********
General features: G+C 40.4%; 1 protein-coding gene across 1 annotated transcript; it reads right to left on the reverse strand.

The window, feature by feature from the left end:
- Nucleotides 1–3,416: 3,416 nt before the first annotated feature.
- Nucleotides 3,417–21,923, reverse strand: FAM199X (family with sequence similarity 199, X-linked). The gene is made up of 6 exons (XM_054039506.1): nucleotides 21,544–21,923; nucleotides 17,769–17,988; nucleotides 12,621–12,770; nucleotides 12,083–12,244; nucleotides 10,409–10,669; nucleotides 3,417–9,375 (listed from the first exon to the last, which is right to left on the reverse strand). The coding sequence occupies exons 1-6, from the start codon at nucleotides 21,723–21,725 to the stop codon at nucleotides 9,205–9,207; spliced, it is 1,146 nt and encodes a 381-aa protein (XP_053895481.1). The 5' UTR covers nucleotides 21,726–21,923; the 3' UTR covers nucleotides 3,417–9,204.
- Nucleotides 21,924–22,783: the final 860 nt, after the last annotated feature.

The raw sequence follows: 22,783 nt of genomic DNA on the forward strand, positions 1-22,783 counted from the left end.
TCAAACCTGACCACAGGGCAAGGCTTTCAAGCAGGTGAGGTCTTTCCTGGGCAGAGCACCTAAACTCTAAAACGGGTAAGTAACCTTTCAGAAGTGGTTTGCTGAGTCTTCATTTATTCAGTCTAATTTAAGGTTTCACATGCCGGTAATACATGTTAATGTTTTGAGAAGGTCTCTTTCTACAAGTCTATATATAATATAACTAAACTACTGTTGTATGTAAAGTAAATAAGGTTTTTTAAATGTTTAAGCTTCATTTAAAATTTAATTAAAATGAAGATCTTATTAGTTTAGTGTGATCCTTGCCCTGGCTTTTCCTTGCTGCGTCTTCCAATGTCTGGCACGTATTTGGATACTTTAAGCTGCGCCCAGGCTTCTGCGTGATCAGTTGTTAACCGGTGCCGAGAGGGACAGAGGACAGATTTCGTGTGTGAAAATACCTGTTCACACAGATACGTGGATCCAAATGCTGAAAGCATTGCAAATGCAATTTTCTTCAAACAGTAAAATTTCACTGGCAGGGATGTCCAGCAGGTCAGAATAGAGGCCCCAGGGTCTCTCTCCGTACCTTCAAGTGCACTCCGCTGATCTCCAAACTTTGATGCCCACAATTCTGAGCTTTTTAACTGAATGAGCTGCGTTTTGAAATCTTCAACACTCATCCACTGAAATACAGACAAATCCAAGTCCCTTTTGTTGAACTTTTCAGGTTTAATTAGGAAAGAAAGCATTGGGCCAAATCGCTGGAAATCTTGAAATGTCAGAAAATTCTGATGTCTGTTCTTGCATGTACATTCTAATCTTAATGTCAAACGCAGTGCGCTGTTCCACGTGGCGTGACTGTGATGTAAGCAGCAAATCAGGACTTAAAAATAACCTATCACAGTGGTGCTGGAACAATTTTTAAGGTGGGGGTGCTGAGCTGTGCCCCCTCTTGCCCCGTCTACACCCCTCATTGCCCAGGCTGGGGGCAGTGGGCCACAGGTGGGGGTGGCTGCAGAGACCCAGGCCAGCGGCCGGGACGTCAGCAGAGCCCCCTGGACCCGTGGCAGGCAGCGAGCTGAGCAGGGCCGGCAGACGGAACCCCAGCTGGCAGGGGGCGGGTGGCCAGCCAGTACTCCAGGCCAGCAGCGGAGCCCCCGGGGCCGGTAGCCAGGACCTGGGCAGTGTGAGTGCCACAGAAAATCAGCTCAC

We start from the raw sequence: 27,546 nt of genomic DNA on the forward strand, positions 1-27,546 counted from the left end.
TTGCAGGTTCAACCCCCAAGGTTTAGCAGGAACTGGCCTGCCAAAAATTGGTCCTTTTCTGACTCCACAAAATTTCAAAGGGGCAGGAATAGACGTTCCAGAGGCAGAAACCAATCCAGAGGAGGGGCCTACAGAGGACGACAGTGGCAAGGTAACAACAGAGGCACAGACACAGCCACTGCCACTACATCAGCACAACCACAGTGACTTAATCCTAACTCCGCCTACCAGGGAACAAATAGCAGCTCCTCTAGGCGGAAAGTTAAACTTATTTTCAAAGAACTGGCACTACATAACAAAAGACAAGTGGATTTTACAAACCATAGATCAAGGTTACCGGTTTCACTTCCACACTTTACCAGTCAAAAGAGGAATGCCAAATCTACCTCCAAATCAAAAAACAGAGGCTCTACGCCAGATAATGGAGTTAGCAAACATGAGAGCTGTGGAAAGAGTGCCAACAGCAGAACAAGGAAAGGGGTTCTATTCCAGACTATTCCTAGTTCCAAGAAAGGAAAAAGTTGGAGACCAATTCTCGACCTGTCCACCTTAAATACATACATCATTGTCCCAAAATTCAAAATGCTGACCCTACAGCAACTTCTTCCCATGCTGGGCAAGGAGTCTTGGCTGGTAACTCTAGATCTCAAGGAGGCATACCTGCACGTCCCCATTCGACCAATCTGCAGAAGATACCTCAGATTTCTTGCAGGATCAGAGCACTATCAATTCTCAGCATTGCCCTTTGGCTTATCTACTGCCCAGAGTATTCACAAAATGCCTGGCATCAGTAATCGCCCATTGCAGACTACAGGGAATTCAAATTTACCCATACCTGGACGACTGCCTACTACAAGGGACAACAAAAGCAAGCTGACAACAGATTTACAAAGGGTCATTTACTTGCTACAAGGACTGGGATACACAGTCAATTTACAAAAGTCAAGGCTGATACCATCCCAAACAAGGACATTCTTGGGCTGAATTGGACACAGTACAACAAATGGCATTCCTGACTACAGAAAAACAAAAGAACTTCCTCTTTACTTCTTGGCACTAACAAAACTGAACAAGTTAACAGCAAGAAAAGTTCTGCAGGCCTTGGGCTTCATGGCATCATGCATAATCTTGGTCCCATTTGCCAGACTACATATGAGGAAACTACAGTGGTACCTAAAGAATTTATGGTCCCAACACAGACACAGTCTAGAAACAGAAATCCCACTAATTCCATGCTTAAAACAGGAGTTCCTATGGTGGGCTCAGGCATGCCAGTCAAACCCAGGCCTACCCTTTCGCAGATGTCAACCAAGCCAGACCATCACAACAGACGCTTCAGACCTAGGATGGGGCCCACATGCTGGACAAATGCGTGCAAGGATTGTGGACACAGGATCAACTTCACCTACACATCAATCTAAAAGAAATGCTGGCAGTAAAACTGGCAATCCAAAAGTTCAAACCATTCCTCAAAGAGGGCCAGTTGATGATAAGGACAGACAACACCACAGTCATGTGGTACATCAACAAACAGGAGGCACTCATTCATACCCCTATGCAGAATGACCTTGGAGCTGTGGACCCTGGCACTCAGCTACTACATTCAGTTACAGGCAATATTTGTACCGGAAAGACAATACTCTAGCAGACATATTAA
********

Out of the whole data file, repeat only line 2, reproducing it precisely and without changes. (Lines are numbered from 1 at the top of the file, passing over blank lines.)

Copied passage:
The window, feature by feature from the left end: